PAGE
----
Welcome to my book blog, Blissfully Bookish. For this Q & A, please welcome the fabulous author and one of my dear CPs, Elizabeth Pagel-Hogan! We both share the same agent (Miranda Paul) so I was excited to chat with her about her new nonfiction book, Animal Allies: 15 Amazing Women in Wildlife Research, published by Chicago Review Press.
BUT first- YAY! Elizabeth is generously giving away a FREE critique for a nonfiction or WFH project. To be eligible to win, please enter the Rafflecopter contest by clicking HERE. Contest ends May 27, 2022.
Where did you draw the inspiration for your book, Animal Allies?
First, I love animals. I’ve had all kinds of pets throughout my life. Second, and maybe most important, awhile back, a hashtag on Twitter caught my eye. The hashtag was #DistractinglySexy. It was being used by people who identify as female to respond to some terrible comment by a male scientist who said women don’t belong in science because they distract real scientists from their work. I knew I wanted to help share the stories of amazing scientists.
Do you have a personal connection to animals?
Yes, I love animals. And I’m lucky my parents do, too, because I brought home ALL KINDS OF PETS as a kid. Hamsters, fish, birds, turtles, ducks and chickens. In college I had a hamster and a lizard. We had hermit crabs, but we don’t support hermit crabs as pets anymore. Once I rescued a cat from a storm even though I’m highly allergic. We’ve had lots of dogs, and my mom even had a rabbit.
What is your writing process, and does it vary depending on the project?
I’m a proud plotter. I love an outstanding outline. I like to know my general path (maybe because I’m a runner and map out my routes in advance?) but I welcome the serendipitous discoveries along the way. So, for this particular book, I had a narrative structure for each chapter that I had developed based around a consistent set of questions. But I always made room for the unique and surprising stories these scientists shared with me!
Please paste a short and compelling excerpt from your book.
During her research, Corina set up video cameras to watch the nests. She had videos of eggs hatching, parents feeding, the wind shaking the grasses that hold the sturdy structures.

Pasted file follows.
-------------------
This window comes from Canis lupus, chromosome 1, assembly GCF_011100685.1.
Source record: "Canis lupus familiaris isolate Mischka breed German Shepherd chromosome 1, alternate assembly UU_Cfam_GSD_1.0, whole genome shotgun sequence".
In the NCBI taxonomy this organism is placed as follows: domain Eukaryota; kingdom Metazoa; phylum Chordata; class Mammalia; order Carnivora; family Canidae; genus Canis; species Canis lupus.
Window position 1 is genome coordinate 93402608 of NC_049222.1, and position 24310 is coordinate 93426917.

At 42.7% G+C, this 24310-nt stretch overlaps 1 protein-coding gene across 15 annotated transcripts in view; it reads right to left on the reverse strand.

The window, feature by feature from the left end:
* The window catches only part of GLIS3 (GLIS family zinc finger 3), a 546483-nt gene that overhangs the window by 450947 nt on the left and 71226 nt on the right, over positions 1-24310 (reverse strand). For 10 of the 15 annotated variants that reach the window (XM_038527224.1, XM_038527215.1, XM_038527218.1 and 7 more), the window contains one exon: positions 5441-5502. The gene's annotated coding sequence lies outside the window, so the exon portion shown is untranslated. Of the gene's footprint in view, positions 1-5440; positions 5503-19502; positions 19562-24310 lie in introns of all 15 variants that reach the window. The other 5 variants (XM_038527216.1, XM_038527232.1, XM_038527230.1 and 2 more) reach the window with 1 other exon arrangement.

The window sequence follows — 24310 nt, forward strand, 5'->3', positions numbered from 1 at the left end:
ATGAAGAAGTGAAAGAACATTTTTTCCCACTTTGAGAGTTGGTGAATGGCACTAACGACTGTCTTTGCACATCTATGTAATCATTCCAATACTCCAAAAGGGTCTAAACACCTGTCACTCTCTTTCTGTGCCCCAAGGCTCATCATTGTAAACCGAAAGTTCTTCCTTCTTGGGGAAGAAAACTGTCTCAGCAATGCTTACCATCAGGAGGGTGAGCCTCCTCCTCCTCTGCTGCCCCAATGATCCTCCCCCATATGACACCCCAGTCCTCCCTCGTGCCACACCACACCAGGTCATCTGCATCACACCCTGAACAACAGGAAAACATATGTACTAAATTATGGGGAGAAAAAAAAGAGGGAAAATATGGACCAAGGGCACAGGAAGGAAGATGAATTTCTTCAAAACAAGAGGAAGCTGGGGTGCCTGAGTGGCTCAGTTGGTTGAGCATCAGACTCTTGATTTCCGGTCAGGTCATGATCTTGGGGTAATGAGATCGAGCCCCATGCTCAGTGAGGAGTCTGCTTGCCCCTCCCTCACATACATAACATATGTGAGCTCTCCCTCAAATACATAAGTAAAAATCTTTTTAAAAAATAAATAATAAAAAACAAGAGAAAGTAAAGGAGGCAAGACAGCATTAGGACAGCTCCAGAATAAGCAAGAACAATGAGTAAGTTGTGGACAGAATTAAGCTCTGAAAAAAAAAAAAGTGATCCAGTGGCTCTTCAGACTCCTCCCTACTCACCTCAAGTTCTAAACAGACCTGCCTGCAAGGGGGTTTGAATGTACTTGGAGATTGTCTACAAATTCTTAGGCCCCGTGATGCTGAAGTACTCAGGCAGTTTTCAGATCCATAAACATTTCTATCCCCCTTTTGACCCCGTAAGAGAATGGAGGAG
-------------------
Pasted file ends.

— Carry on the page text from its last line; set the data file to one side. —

She also set up camera traps in the nearby area. Camera traps are motion-triggered. They turn on when something moves by them, like a hungry raccoon or rice rat.
Sometimes the videos were difficult to watch. Corina has observed the struggles of sparrows. She’s seen rice rats take chicks. And she’s watched new dangers arrive. Rising water lev- els flood more nests and bring new predators, like fish, to prey on chicks. One loss of a chick caught on video was especially hard for her.
“I cried. My heart was broken,” says Corina. “These birds are declining in number. Every nesting success for these birds means so much. I imagined what that chick was feeling, but also thought about the larger population. Because of climate change, nest flooding will keep happening. Chicks are going to drown. Plus, now there are new predators.”
Despite her heartbreak, Corina knew this video was important.
“No one would have know it happened without the scientists doing this research. I felt honored to offer this perspective. I did the work to get this up-close look to provide important info about protecting them. It gave me purpose.”
Do you have other WIPs or projects in the pipeline you would like to mention?
I am working on a historical fiction about a woman who was not a scientist but contributed immensely to the environmental conservation movement in the U.S. I like the fact that she wasn’t a trained expert or professional, but she took action. I think her story can inspire others.
Please share your favorite nonfiction middle grade books that have inspired you.
When You Reach Me, Rebecca Stead
Habibi, Naomi Shihab Nye
Bomb and Undefeated, both by Steve Sheinkin
The River Between Us, Richard Peck
Jacob Have I Loved, Katherine Paterson
What is the best piece of advice you would give to other writers? (I it)
Write the kind of story you love to read.
And a bonus question just for kicks! If you could be any animal, what would you be and why?
A red-tailed hawk! I did a flight simulator that made it feel like I was a soaring bird and I loved it! Also, raptors are awesome.
Elizabeth Pagel-Hogan is an author and teacher from Pittsburgh, PA. She loves exploring history and science and has written over a dozen fiction and nonfiction books and graphic novels. Her books include Animal Allies: 15 Amazing Women in Wildlife Research and The Science and Technology of Leonardo da Vinci. Elizabeth lives with her family and pet schnoodle and loves board games, birding, and baking. She’s a lifelong runner and community volunteer.
Links to pre-order the book here: https://elizabethpagelhogan.com/nonfiction/animal-allies-15-amazing-women-in-wildlife-science/
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